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World Cup wireless LAN holding up

World Cup wireless LAN holding up

Avaya is scoring a major goal at the World Cup soccer tournament in Korea and Japan this month.

The Lucent Technologies spin off built the world's largest wireless local area network to tie together 20 stadiums in Japan and South Korea and tens of thousands of volunteers and media during the world's most watched sporting event.

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Since it went live June 18, the massive IP-based converged voice and data network has carried four terabytes of information, roughly 75 times the volume of information stored in the Library of Congress.

"We have seen four to five times more network traffic than a large Fortune 500 organization," said Doug Gardner, who is heading the Avaya network project.

Avaya, which makes communication equipment and software for integrating voice and data services and network cabling, Basking Ridge, N.J., donated the network to the Federation Internationale de Football Association (FIFA), which needed it to handle a number of tasks.

One of the most important was providing organization and management communications between FIFA and the organizing committee offices in Japan and Korea. The network also had to manage the credentials for the 40,000 volunteers and media representatives at multiple accreditation centers in Korea and Japan. Match officials and the media used the network to track and report match statistics. The network was also to be used for generating computer graphics and running Internet Protocol (IP) telephones between the numerous venues.

Girard Gouillou, director of IT projects for the FIFA World Cup, said he is very impressed with the network performance and the cooperation he and his FIFA IT team are getting from Avaya. The network is being administered by FIFA's five IT personnel in Switzerland and 12 World Cup event network personnel in Korea, and Japan. About 500 other network engineers from the Korean and Japanese organizational committees have helped keep the network running.

The project took about eight months to implement and Avaya invested about $100 million in the project, which is expected to be used by FIFA during the 2003 Women's World Cup and the 2006 World Cup in Germany.

Gardner said the biggest obstacles encountered when implementing the project were business culture and language issues.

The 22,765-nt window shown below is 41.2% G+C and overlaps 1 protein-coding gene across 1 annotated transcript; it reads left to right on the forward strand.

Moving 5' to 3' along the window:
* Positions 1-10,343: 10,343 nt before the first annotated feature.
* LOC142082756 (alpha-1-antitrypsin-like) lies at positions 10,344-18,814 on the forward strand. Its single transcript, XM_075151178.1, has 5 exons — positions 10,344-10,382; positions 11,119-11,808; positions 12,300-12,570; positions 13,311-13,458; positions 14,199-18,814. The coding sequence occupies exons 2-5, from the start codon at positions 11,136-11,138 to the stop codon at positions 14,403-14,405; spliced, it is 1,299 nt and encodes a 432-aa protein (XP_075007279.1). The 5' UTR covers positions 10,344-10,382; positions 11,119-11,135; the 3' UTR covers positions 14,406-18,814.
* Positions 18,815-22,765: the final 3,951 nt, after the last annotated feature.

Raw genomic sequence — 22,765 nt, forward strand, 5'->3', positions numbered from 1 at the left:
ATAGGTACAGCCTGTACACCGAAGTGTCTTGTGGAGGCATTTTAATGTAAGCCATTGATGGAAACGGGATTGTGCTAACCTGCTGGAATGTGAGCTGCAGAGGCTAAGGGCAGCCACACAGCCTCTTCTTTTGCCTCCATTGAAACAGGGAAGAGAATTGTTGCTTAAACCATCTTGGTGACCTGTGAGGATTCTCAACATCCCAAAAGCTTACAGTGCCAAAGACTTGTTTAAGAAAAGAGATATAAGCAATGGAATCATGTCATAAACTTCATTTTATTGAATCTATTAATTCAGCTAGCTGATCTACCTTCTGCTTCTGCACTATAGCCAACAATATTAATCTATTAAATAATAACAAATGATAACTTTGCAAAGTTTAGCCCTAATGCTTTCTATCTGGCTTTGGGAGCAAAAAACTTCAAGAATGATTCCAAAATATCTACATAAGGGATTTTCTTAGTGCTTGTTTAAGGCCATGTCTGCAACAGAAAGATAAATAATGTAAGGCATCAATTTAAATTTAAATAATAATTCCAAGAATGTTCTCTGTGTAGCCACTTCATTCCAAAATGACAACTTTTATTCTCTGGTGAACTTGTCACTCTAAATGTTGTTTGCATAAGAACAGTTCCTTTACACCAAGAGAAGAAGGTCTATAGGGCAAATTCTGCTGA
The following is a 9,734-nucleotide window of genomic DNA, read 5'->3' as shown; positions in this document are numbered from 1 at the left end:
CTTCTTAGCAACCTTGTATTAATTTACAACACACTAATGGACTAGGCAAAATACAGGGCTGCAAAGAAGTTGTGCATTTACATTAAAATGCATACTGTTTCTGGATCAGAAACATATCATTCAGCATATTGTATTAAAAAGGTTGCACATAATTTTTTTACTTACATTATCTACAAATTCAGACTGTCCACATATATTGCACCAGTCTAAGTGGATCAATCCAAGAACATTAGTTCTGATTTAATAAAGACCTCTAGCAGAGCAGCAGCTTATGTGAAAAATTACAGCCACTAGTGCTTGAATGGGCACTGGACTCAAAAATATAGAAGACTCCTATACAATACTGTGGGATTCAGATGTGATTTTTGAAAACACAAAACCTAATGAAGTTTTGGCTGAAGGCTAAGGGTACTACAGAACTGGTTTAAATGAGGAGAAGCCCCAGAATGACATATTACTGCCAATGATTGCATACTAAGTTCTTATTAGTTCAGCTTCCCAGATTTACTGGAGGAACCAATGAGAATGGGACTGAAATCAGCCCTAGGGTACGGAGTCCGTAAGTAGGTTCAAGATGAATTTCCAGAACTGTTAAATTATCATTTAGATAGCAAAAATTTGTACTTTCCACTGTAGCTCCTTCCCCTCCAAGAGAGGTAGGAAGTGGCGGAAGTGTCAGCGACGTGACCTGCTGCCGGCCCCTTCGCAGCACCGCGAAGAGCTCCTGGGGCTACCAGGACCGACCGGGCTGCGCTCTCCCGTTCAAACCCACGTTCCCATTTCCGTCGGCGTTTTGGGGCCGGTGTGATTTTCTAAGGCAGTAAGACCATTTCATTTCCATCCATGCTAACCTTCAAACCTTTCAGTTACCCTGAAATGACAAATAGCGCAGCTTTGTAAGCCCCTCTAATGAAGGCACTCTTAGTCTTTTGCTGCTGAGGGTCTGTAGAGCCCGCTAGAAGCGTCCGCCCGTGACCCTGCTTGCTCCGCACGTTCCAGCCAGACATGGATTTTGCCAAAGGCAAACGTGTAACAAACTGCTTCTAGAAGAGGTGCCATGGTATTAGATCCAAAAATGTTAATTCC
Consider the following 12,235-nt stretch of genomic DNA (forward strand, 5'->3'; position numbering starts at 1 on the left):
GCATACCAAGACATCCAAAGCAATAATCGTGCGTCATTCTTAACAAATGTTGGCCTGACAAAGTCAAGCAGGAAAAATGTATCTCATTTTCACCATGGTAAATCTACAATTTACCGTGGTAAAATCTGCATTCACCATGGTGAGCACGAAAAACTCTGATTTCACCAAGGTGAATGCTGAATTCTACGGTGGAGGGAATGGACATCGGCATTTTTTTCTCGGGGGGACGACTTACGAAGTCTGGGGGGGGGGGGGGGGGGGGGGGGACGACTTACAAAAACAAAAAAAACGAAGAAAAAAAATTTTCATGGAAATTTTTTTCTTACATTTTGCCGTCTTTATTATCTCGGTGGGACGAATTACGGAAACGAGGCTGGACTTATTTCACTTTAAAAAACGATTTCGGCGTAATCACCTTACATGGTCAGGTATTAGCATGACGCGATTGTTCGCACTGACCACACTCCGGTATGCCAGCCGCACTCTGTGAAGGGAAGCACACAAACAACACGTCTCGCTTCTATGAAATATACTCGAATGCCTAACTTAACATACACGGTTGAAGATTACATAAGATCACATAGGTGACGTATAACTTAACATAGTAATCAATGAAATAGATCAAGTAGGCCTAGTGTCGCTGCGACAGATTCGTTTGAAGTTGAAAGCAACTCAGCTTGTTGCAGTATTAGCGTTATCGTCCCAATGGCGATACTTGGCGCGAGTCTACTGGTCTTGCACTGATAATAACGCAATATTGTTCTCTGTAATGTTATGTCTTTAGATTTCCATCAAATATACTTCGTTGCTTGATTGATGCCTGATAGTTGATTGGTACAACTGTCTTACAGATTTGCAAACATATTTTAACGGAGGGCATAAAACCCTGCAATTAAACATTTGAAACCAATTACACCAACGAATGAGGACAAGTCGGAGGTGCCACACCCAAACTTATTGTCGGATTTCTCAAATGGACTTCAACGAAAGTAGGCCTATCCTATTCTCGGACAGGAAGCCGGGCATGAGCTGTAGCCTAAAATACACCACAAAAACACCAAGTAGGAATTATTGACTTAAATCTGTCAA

"There were some business culture things that made things a little more difficult, not that it was a problem, just more difficult," said Gardner.

A mixture of technologies that had to be integrated for the project to be successful, Gardner said.

"We had to work with two service providers, NTT and Korea Telecom, and their different networks, one frame relay, the other ATM," added Gardner.

Gardner says that the FIFA-Avaya relationship is mutually beneficial: Avaya is gaining name recognition from the popular sporting event and FIFA is being provided with technology to make the World Cup a world-class event.

Gouillou said FIFAI chose Avaya to build the network over many other vendors, which had the technology and equipment to build a suitable network, because the company was so enthusiastic.

"Being able doesn't mean that you have the will to do it, when FIFA and Avaya began to talk together it was obvious that the spirit was there, Avaya was willing to do whatever it took to make the World Cup a success," said Gouillou.

Gouillou said FIFA will save money on its communications thanks to the network.

"In addition to traditional data traffic, the FIFA network is carrying an average of 100,000 IP phone calls a day. By routing voice calls over its own data network, FIFA has simplified its network administration and has reduced the cost of connecting the stadiums and FIFA remote headquarters for a cost savings conservatively estimated at more than $200,000 over the month-long event," said Gardner.

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